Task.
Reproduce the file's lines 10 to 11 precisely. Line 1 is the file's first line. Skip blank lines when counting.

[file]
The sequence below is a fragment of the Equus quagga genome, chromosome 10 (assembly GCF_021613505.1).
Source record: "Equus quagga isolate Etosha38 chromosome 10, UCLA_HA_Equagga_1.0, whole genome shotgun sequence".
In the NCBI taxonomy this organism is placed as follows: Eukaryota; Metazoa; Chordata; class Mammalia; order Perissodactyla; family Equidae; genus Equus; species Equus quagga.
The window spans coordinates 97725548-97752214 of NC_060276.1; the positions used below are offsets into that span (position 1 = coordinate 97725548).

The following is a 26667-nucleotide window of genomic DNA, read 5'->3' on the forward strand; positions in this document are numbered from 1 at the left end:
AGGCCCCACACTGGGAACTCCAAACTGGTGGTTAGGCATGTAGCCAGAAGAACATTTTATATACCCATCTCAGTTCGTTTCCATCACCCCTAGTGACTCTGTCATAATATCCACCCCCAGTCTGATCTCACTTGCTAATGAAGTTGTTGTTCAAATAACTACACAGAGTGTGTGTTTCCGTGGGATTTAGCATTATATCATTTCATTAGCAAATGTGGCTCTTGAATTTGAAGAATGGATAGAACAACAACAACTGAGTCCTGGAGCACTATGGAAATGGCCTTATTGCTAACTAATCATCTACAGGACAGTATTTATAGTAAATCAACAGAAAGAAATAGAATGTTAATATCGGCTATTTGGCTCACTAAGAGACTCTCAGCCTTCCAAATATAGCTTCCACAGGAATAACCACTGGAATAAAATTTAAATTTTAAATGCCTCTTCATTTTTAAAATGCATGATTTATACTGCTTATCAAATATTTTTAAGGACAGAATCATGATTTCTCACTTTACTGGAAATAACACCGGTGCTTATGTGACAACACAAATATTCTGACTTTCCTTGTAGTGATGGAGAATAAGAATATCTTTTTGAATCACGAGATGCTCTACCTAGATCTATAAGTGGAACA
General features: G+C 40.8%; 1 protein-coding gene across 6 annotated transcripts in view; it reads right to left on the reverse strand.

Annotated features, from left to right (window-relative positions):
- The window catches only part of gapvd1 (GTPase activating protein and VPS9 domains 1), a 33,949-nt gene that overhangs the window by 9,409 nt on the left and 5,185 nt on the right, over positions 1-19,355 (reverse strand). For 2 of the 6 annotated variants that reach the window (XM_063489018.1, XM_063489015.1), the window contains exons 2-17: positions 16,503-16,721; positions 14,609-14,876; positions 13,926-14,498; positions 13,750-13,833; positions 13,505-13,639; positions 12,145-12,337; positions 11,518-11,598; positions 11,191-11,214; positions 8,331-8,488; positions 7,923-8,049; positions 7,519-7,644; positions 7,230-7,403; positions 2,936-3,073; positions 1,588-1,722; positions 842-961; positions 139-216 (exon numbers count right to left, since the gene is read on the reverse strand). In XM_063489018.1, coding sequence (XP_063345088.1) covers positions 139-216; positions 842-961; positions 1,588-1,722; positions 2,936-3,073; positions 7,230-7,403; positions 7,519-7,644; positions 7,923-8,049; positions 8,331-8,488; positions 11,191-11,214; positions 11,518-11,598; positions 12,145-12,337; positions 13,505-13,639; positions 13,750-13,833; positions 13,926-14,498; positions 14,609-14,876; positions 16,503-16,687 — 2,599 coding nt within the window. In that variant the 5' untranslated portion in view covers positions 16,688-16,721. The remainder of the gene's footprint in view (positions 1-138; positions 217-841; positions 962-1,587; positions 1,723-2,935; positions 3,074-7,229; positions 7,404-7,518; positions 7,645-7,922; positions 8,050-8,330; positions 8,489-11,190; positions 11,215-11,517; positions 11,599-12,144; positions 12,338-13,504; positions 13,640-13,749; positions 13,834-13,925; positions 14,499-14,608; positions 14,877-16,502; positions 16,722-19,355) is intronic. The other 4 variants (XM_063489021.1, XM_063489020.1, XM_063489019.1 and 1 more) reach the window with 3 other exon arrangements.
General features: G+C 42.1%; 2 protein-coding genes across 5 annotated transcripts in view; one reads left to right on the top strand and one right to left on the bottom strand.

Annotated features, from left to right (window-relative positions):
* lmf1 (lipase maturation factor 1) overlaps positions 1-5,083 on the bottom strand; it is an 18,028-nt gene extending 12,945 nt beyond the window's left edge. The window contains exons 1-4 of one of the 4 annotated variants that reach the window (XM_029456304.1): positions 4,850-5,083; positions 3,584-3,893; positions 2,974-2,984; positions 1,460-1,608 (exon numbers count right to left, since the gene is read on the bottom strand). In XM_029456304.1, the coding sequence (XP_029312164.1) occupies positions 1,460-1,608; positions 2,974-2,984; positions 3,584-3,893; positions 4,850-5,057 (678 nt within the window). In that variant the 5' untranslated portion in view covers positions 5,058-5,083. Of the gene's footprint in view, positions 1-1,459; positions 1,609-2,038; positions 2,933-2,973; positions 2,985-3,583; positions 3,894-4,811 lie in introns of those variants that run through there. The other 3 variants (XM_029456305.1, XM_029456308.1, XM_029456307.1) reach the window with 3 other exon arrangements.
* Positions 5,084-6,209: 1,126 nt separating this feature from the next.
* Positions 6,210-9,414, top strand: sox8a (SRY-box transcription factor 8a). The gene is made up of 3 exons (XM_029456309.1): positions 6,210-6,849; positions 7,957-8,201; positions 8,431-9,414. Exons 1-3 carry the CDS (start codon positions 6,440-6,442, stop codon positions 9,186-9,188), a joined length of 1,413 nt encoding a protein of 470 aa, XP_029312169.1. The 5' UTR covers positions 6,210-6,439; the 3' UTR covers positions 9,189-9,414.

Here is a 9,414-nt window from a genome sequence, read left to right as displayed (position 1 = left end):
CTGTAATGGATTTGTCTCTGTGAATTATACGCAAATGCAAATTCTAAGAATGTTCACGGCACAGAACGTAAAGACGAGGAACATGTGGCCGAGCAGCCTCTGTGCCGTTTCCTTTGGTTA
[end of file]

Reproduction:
General features: G+C 42.1%; 2 protein-coding genes across 5 annotated transcripts in view; one reads left to right on the top strand and one right to left on the bottom strand.

Annotated features, from left to right (window-relative positions):